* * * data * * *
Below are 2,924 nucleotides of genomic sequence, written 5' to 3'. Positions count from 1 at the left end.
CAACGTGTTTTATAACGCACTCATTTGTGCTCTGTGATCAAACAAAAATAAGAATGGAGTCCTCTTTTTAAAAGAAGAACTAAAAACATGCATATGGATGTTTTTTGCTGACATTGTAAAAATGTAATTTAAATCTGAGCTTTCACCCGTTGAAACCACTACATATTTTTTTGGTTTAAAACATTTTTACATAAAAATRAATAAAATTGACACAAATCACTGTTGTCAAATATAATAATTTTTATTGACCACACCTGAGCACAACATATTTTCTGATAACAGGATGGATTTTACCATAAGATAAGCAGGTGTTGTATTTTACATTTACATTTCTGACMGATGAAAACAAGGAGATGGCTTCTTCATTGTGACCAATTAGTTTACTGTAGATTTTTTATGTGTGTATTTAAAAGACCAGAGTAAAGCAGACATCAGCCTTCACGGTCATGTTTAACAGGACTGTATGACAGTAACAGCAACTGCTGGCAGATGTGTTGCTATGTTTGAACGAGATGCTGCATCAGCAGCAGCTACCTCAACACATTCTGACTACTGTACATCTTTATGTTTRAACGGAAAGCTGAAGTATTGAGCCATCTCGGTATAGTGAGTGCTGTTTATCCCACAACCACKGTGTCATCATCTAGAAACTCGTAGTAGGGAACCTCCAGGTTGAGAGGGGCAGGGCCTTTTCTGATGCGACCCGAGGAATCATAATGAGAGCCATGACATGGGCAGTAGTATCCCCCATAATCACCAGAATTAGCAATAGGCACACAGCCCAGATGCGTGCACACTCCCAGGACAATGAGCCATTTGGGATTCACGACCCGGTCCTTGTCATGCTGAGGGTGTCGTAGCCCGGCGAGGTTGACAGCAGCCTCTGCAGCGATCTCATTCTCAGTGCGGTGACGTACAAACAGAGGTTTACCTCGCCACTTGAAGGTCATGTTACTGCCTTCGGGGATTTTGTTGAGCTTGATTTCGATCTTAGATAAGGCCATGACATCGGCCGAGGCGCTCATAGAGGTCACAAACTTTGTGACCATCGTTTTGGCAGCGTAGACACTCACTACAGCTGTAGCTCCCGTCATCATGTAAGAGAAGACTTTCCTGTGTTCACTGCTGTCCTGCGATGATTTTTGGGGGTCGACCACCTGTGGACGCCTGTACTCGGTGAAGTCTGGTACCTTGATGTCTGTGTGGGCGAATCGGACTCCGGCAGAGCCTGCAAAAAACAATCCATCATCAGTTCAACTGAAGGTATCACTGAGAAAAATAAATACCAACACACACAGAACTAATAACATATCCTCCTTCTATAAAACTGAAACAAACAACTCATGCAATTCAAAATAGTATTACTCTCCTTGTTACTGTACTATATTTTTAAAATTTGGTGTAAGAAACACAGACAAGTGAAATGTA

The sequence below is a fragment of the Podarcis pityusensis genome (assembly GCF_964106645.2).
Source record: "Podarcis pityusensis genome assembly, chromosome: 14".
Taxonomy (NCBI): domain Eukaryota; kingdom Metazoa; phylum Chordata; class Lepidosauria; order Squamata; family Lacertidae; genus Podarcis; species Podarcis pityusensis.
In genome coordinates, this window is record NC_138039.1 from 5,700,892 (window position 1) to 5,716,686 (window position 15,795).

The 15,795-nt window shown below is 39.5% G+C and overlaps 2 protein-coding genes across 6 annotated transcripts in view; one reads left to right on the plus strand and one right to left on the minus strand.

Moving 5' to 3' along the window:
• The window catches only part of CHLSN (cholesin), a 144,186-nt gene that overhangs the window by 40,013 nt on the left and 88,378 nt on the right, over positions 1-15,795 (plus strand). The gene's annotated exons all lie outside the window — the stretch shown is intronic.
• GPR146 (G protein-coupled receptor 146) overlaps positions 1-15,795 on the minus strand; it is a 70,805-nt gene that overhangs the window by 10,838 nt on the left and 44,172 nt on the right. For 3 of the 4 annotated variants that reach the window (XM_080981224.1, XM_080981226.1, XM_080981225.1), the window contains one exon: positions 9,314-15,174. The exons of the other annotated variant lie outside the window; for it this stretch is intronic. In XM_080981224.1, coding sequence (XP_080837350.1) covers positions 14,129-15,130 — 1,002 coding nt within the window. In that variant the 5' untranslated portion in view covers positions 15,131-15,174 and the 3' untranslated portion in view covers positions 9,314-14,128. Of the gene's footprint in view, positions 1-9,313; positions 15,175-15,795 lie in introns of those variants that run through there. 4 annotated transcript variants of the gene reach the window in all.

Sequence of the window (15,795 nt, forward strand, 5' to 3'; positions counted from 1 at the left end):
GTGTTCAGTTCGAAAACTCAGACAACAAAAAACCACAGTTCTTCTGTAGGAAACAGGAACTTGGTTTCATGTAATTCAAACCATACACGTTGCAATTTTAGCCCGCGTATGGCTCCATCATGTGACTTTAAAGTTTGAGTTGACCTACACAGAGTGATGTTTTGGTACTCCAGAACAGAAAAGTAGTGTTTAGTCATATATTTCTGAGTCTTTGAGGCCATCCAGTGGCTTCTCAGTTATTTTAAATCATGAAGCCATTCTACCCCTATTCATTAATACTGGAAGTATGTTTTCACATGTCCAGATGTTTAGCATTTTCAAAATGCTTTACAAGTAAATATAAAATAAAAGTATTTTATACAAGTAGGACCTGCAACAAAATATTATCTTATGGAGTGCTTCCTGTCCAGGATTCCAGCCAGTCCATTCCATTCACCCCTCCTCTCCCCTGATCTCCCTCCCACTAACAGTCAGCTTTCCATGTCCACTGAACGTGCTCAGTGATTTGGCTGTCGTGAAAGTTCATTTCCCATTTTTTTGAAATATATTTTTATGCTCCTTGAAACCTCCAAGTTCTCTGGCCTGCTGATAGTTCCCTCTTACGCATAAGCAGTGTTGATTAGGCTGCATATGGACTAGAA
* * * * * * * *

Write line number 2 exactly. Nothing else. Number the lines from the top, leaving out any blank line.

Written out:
CAACGTGTTTTATAACGCACTCATTTGTGCTCTGTGATCAAACAAAAATAAGAATGGAGTCCTCTTTTTAAAAGAAGAACTAAAAACATGCATATGGATGTTTTTTGCTGACATTGTAAAAATGTAATTTAAATCTGAGCTTTCACCCGTTGAAACCACTACATATTTTTTTGGTTTAAAACATTTTTACATAAAAATRAATAAAATTGACACAAATCACTGTTGTCAAATATAATAATTTTTATTGACCACACCTGAGCACAACATATTTTCTGATAACAGGATGGATTTTACCATAAGATAAGCAGGTGTTGTATTTTACATTTACATTTCTGACMGATGAAAACAAGGAGATGGCTTCTTCATTGTGACCAATTAGTTTACTGTAGATTTTTTATGTGTGTATTTAAAAGACCAGAGTAAAGCAGACATCAGCCTTCACGGTCATGTTTAACAGGACTGTATGACAGTAACAGCAACTGCTGGCAGATGTGTTGCTATGTTTGAACGAGATGCTGCATCAGCAGCAGCTACCTCAACACATTCTGACTACTGTACATCTTTATGTTTRAACGGAAAGCTGAAGTATTGAGCCATCTCGGTATAGTGAGTGCTGTTTATCCCACAACCACKGTGTCATCATCTAGAAACTCGTAGTAGGGAACCTCCAGGTTGAGAGGGGCAGGGCCTTTTCTGATGCGACCCGAGGAATCATAATGAGAGCCATGACATGGGCAGTAGTATCCCCCATAATCACCAGAATTAGCAATAGGCACACAGCCCAGATGCGTGCACACTCCCAGGACAATGAGCCATTTGGGATTCACGACCCGGTCCTTGTCATGCTGAGGGTGTCGTAGCCCGGCGAGGTTGACAGCAGCCTCTGCAGCGATCTCATTCTCAGTGCGGTGACGTACAAACAGAGGTTTACCTCGCCACTTGAAGGTCATGTTACTGCCTTCGGGGATTTTGTTGAGCTTGATTTCGATCTTAGATAAGGCCATGACATCGGCCGAGGCGCTCATAGAGGTCACAAACTTTGTGACCATCGTTTTGGCAGCGTAGACACTCACTACAGCTGTAGCTCCCGTCATCATGTAAGAGAAGACTTTCCTGTGTTCACTGCTGTCCTGCGATGATTTTTGGGGGTCGACCACCTGTGGACGCCTGTACTCGGTGAAGTCTGGTACCTTGATGTCTGTGTGGGCGAATCGGACTCCGGCAGAGCCTGCAAAAAACAATCCATCATCAGTTCAACTGAAGGTATCACTGAGAAAAATAAATACCAACACACACAGAACTAATAACATATCCTCCTTCTATAAAACTGAAACAAACAACTCATGCAATTCAAAATAGTATTACTCTCCTTGTTACTGTACTATATTTTTAAAATTTGGTGTAAGAAACACAGACAAGTGAAATGTA